The company can save on the transportation of freight amounts greater than 100,000 tones, considering that the company is projecting to deliver 675,588 tones on the upper margin of 492,616 in the case the company is to deliver the lower limit of the production projections. From pursuing the freight rate discounts to be drawn from the delivery of demand quantities above 100,000 tones, the company will be able to draw the following amounts:-
Using the original amounts to be delivered to the different distribution centers, the company will not be able to benefit from the freight discount of 5%. This is the case, as the company does not have any delivery quantity above 100,000 tones for any of the distribution centers. However, following the proposed distribution allotment quantities, the company may benefit from the discount, in the case of the distribution amounts to be delivered to New Orleans and Los Angeles, which are 102 and 189, respectively (Brown 24-28).
Calculations of the amount to be saved from capitalizing on the 5% discounts include, New Orleans: 102,468 tones, at a transportation cost of USD 166.18 per ton. The freight costs to be borne amount to 102,468 X 166.18 = 17,028,132.24 the total cost for the freight is USD 17,028,132.24. The 5% discount to be drawn is 17,028,132.24 X 5/100 = USD 851,406.612. For the Los Angeles case, the Freight cost to be borne is 189,440 tones at a cost of USD 147.46 per ton.
The freight costs to be borne amount to 189,440 X 147.46 = USD 27934822.4 (Total freight cost). The 5% discount to be drawn is 27,934,822.4 X 5/100 = USD 1396741.12. The total discount amount to be accrued by the company from the 5% discount on freight levels above 100,000 tones is (1396741.12 + 851,406.612) = USD 2,248,147.24
Should a 58,000-tonne-per-year machine at Naomee Mills be converted to groundwood specialties?
This alternative is logical towards making the production of the company more efficient and less costly. This is mainly because; in the previous year (1994), the company Groundwood specialties production had operated at 96% efficiency, which is very much comparable to the maximum effective rate of production of 100%. However, from the 96% efficiency production, the company was not able to guarantee that they would meet the demand for the product in the future.
However, the conversion of the 58,000 tons would lead to a reduction in the newsprint amount delivered per year, which can be compensated from pursuing better efficiency of production at the other production plants. Most of the news print plants are operating at an efficiency rate of 85% therefore; an improvement of the efficiency to more than that level; which is the minimum set standard would lead to a recovery of the lost 58,000 tons per year.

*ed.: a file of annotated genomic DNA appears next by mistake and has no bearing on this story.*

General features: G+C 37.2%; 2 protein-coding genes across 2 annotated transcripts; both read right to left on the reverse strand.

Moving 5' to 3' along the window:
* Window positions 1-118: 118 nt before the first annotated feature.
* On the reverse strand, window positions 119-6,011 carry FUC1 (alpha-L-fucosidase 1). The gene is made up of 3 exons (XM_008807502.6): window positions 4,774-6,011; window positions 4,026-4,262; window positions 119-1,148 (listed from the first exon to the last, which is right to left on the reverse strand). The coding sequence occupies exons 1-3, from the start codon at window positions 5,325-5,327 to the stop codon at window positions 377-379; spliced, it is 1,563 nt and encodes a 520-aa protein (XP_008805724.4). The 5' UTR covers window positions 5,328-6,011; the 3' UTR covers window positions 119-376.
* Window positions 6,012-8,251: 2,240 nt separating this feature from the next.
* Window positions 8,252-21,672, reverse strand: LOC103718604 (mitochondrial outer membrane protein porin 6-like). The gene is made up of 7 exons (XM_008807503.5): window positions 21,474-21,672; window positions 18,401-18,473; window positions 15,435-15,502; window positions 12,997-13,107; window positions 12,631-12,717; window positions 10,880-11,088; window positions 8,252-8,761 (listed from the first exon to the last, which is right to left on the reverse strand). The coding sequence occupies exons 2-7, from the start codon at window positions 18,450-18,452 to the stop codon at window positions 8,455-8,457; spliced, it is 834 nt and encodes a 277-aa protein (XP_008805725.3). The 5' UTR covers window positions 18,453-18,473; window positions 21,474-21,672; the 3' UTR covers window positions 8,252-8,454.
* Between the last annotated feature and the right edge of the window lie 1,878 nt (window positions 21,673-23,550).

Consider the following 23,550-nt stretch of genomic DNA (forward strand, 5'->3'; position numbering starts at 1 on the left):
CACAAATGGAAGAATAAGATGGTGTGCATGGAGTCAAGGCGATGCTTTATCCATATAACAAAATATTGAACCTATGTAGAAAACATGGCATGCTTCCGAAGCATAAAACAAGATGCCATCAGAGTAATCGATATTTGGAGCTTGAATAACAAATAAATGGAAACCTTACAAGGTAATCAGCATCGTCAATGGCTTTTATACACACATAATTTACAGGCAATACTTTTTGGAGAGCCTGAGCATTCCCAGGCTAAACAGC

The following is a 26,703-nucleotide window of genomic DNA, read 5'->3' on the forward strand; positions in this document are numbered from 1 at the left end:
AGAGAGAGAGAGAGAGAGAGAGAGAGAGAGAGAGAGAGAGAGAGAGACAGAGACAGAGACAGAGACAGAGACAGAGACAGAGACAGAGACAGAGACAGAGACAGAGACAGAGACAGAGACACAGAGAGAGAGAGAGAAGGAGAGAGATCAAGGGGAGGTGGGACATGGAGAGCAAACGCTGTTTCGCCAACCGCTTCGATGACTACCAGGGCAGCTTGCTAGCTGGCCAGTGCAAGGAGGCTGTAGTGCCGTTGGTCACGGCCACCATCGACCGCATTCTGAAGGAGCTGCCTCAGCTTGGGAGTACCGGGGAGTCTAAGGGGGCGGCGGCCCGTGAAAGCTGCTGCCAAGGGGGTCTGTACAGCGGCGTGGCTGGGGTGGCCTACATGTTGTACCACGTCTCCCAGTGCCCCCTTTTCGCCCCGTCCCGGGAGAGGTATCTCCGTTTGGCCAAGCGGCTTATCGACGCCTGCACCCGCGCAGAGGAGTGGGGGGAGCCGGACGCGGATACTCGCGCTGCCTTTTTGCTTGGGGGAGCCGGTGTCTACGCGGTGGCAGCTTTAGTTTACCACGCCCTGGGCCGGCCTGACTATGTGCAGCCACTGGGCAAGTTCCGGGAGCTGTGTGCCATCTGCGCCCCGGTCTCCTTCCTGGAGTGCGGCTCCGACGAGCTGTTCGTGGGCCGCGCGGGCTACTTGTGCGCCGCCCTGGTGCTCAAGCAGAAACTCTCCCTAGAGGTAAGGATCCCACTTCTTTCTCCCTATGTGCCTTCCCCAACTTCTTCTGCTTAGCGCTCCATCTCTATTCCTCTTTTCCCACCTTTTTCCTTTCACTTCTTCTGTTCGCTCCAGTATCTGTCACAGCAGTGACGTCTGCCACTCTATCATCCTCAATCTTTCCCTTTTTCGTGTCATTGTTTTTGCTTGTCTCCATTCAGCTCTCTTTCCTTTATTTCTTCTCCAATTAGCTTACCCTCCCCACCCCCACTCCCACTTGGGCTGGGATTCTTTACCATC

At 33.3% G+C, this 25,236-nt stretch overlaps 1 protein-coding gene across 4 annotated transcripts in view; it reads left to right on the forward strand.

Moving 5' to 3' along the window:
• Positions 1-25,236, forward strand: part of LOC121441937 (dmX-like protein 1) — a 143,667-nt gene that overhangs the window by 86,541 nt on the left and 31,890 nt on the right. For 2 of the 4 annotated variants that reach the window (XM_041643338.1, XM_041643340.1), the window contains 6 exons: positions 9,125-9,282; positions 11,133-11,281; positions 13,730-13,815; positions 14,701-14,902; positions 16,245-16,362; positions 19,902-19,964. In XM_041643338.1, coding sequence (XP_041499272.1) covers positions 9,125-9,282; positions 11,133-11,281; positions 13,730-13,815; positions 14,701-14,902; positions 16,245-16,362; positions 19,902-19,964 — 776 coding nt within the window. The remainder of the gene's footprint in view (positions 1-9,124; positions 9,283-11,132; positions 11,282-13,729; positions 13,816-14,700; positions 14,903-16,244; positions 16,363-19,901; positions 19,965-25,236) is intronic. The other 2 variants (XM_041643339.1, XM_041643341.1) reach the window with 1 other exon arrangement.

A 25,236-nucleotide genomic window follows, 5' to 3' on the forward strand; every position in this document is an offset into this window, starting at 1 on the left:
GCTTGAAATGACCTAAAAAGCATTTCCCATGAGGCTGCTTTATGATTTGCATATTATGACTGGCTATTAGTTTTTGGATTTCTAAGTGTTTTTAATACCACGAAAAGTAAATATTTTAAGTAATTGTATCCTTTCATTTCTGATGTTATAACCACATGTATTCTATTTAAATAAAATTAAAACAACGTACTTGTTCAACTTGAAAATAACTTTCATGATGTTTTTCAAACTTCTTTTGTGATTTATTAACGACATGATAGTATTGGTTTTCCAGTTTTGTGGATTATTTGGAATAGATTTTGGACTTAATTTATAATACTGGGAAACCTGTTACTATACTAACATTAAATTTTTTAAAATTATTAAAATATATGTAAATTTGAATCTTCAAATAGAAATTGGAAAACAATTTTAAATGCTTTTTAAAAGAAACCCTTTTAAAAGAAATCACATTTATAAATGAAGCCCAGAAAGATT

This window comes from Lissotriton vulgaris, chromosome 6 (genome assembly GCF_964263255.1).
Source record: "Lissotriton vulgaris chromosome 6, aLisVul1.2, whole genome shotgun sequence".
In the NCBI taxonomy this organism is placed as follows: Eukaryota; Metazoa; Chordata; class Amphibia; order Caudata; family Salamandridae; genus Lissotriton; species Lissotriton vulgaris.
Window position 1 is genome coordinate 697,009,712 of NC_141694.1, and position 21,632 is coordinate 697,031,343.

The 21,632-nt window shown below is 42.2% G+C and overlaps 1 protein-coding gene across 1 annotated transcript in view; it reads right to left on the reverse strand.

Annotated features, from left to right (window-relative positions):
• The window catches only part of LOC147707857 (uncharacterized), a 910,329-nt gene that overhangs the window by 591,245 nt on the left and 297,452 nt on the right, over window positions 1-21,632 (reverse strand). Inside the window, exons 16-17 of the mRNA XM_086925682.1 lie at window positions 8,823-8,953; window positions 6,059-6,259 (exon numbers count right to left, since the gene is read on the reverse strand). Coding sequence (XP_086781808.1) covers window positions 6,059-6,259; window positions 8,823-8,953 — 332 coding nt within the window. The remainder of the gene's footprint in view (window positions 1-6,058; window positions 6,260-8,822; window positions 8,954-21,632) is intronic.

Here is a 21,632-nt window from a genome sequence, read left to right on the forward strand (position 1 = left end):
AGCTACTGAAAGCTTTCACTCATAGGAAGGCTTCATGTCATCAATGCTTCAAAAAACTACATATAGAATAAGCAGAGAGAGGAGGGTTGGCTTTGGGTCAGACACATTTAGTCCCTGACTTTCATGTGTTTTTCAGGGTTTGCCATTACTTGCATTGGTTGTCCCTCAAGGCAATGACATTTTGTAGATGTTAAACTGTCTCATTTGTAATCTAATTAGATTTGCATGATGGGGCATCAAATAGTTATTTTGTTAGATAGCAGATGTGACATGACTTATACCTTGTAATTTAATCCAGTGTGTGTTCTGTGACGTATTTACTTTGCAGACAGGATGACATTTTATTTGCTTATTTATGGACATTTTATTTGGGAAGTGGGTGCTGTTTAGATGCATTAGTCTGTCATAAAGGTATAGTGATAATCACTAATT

Further, the demand for Groundwood specialties’ production is currently increasing, as opposed to that of newsprint production. As a result, the field should be improved, as opposed to the other stagnant production lines. Other fields that were highly productive in the past include the lumber and building ones, which was the case, due to the housing starts time, but are not highly productive anymore.
From making the shift to the production of Groundwood specialties, the company will be able to meet the rising demand for the produce of that line, which will result to the creation of more revenues, as opposed to turning the demand for the commodity down, which is likely to reduce the reputation of the company, in the area of meeting its customer’s needs (Brown 24-28).
Can you recommend specific “delivery swap” arrangements to improve NN’s bottom line?
The delivery swap to be adopted by the company should be one, which will present the least costs in the areas of production and transportation, as well as reduce the time required for the making of the deliveries to the different distribution centers. The swap of the delivery centers should also be based on the proximity of the company’s clients from the different production mills (Brown 24-28).
|The New Allocation of the amounts to be delivered to the distribution centers|
|Distribution center||Spruce Mills||Naomee Mills||Duchesne|
The swaps shown on the table were based, mainly, on the consideration of the costs of transportation, which are dependent upon the proximity of the distribution centers from the production mills. This is mainly because; the choice of the allocation of the major clients will depend on their proximity to the distribution center as well, mainly because a reduction in the time required to secure their supplies will also lead to a decrease in their procurement cost, thus production efficiency.
The Los Angeles times, their center for supplies will be shifted to the Los Angeles distribution point. Knight-Rider will be reassigned to the New Orleans regions, as this distribution is closer than the others, on the basis of distance and favorability of transport network connecting the two centers. Hearst Chains will be reassigned to the San Francisco distributor point, as it is closer to their premises and the transport network connecting the two is favorable, thus the reduction of transport elated inefficiencies (Brown 24-28).
Brown, Casey et al. “Transformation from Batch to Lean Manufacturing: The Performance Issues.” Engineering Management Journal 18.2 (2006): 24-28.